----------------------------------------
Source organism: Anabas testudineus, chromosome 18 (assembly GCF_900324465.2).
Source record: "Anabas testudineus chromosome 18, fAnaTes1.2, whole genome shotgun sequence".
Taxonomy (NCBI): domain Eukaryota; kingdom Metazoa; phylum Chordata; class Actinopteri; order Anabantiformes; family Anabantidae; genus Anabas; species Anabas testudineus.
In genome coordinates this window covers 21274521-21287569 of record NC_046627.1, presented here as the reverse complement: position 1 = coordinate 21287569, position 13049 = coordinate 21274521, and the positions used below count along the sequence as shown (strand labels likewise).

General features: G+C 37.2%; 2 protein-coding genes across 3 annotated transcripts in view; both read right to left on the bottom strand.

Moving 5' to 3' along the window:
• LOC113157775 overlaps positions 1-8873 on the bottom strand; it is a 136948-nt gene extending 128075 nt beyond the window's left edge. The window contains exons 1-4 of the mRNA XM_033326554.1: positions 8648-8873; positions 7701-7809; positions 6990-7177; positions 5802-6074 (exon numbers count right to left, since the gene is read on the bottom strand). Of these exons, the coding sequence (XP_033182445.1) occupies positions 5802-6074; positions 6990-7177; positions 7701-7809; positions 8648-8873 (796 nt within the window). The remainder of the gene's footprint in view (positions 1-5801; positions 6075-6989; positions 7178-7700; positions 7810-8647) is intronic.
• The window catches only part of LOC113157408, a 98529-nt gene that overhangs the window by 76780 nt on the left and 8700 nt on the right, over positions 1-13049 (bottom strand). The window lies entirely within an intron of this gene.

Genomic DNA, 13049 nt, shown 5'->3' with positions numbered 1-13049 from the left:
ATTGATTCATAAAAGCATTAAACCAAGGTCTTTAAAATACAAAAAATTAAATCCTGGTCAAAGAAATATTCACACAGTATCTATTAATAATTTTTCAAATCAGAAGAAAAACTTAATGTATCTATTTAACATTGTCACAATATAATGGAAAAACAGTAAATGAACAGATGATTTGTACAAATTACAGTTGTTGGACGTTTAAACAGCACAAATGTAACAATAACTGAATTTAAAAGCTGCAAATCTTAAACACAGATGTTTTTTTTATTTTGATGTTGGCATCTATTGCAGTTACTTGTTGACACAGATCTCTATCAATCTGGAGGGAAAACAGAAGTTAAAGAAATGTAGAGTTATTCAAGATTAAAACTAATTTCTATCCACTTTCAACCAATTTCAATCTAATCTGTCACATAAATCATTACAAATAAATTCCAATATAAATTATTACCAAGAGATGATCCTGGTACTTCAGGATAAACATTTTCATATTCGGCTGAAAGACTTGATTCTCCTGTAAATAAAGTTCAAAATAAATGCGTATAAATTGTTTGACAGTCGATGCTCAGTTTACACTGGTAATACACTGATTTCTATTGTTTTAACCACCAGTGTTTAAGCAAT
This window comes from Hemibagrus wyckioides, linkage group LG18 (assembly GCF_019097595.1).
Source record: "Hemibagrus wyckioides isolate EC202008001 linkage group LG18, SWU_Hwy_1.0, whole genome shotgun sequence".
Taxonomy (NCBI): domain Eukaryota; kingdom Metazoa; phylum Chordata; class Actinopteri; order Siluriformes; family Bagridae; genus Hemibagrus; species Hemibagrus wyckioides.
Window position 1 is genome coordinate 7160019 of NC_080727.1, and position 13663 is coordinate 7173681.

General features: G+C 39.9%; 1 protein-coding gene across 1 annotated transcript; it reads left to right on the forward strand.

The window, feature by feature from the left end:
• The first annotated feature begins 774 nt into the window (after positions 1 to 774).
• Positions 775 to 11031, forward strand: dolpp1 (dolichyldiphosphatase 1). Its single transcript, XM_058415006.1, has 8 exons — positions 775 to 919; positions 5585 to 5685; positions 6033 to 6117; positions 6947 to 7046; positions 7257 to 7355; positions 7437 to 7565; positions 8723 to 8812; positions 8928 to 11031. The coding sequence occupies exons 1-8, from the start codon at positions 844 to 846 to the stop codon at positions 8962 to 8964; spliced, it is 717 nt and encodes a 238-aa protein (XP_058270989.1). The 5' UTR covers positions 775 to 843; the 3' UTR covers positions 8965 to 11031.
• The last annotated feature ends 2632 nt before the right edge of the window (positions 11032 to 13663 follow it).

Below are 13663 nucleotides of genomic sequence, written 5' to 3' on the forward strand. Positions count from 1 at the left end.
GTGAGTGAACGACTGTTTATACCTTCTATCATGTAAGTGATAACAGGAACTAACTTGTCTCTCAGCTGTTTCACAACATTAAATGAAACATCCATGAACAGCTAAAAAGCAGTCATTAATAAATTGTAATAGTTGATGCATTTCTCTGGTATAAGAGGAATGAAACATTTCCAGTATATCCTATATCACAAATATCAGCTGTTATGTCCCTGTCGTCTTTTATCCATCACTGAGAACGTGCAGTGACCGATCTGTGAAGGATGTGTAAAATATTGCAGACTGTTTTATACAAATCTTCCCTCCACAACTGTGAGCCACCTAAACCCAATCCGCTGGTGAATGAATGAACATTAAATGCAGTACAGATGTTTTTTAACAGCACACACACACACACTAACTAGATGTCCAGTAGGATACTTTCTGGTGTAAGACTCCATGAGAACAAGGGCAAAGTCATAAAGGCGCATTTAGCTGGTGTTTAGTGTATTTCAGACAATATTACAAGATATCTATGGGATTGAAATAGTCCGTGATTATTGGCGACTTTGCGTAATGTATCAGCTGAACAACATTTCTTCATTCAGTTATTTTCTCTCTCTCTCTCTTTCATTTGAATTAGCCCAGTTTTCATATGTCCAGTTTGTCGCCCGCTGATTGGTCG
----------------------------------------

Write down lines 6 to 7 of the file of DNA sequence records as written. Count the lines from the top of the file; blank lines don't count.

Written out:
Moving 5' to 3' along the window:
• LOC113157775 overlaps positions 1-8873 on the bottom strand; it is a 136948-nt gene extending 128075 nt beyond the window's left edge. The window contains exons 1-4 of the mRNA XM_033326554.1: positions 8648-8873; positions 7701-7809; positions 6990-7177; positions 5802-6074 (exon numbers count right to left, since the gene is read on the bottom strand). Of these exons, the coding sequence (XP_033182445.1) occupies positions 5802-6074; positions 6990-7177; positions 7701-7809; positions 8648-8873 (796 nt within the window). The remainder of the gene's footprint in view (positions 1-5801; positions 6075-6989; positions 7178-7700; positions 7810-8647) is intronic.